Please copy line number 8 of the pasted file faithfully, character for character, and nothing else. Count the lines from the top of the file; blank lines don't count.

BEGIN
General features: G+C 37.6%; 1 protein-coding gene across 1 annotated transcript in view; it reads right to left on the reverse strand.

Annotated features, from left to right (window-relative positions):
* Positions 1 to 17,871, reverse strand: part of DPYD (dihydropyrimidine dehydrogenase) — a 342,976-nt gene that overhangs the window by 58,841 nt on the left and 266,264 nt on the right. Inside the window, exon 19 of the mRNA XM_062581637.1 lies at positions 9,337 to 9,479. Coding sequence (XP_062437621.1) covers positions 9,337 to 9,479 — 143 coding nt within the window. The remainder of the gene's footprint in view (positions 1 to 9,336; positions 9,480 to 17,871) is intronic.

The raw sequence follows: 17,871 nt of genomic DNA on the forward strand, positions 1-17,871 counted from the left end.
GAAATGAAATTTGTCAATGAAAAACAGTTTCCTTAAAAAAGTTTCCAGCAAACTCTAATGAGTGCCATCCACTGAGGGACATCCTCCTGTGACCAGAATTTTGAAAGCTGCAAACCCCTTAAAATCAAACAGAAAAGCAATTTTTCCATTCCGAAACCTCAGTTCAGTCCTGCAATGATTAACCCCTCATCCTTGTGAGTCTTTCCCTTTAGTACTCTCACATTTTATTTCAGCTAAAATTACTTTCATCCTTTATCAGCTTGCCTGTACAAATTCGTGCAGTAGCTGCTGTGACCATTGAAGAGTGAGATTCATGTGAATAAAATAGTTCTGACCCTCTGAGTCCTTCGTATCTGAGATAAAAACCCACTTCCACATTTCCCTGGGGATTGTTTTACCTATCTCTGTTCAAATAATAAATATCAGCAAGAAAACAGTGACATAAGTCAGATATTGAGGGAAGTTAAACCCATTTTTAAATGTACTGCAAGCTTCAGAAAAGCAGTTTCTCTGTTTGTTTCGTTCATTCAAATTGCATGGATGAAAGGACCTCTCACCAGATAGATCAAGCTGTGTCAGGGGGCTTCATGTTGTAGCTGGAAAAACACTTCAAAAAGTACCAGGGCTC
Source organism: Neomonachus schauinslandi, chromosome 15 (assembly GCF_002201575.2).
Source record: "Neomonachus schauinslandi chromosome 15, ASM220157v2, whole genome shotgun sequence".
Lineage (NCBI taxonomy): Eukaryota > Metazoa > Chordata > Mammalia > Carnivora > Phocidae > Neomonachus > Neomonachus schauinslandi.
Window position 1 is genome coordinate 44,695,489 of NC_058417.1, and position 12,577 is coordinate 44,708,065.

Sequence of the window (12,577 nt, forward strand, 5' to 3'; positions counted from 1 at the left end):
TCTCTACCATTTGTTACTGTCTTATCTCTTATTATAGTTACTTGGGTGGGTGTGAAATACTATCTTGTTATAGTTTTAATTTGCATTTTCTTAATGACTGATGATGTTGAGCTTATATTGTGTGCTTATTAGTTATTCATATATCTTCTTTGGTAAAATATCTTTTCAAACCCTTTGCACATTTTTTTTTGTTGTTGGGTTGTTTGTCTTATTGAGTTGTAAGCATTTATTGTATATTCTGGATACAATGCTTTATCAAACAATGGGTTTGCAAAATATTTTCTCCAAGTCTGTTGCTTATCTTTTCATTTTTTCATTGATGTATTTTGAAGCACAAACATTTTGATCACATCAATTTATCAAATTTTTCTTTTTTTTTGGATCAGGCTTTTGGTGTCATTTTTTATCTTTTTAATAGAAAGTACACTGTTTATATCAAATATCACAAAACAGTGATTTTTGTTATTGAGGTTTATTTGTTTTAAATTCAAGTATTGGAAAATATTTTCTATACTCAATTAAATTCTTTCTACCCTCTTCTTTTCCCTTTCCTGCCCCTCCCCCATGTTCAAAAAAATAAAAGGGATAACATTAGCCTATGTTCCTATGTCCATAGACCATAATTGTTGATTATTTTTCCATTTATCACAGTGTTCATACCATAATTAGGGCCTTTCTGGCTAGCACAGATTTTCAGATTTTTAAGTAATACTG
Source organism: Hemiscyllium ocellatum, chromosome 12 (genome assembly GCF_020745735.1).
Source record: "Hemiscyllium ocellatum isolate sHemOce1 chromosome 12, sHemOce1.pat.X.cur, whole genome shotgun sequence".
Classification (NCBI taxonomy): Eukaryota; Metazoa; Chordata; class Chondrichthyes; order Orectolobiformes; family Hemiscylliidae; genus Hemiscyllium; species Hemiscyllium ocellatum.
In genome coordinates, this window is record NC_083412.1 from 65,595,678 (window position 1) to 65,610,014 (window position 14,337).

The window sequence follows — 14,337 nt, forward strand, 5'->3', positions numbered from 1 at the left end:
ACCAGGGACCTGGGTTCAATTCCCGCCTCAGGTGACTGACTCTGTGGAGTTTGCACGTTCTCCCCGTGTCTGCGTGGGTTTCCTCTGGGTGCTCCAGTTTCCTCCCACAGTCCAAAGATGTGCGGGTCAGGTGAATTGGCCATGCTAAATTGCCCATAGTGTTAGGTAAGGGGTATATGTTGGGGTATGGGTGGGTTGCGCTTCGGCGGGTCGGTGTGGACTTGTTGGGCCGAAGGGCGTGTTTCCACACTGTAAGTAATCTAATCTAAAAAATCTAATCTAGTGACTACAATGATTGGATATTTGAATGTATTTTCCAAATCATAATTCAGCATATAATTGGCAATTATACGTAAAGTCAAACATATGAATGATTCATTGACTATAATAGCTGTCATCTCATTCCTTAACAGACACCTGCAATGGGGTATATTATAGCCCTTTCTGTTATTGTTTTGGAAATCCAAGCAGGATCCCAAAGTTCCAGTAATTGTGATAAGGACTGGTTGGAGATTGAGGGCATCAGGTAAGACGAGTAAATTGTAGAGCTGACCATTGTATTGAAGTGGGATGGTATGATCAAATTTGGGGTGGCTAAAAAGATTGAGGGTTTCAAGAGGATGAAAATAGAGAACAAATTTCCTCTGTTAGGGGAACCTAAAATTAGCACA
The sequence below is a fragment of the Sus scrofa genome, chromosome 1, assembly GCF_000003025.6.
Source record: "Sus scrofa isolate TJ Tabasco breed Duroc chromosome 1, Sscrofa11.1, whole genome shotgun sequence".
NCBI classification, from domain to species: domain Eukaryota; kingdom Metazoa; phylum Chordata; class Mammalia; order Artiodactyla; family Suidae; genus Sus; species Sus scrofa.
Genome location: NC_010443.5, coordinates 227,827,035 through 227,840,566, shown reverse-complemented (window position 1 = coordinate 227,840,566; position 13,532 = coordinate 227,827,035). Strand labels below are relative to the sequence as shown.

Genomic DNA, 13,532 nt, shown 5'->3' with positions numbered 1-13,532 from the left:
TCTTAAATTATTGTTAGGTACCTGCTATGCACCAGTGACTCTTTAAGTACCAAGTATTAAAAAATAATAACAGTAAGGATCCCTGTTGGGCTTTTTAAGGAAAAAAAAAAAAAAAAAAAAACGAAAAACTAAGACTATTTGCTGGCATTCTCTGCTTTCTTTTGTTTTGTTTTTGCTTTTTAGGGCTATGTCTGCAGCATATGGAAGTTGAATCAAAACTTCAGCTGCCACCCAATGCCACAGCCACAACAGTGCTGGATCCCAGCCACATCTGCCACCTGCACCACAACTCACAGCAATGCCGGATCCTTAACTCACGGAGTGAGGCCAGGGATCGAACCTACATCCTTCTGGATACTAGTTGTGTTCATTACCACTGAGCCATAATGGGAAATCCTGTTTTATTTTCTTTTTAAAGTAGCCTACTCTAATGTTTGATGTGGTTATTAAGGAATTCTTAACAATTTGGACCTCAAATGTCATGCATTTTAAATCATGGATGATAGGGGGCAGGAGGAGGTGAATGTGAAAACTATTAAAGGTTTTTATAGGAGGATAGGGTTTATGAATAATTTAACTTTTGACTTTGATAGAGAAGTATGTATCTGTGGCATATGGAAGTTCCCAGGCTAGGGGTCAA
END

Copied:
Lineage (NCBI taxonomy): Eukaryota > Metazoa > Chordata > Mammalia > Carnivora > Phocidae > Neomonachus > Neomonachus schauinslandi.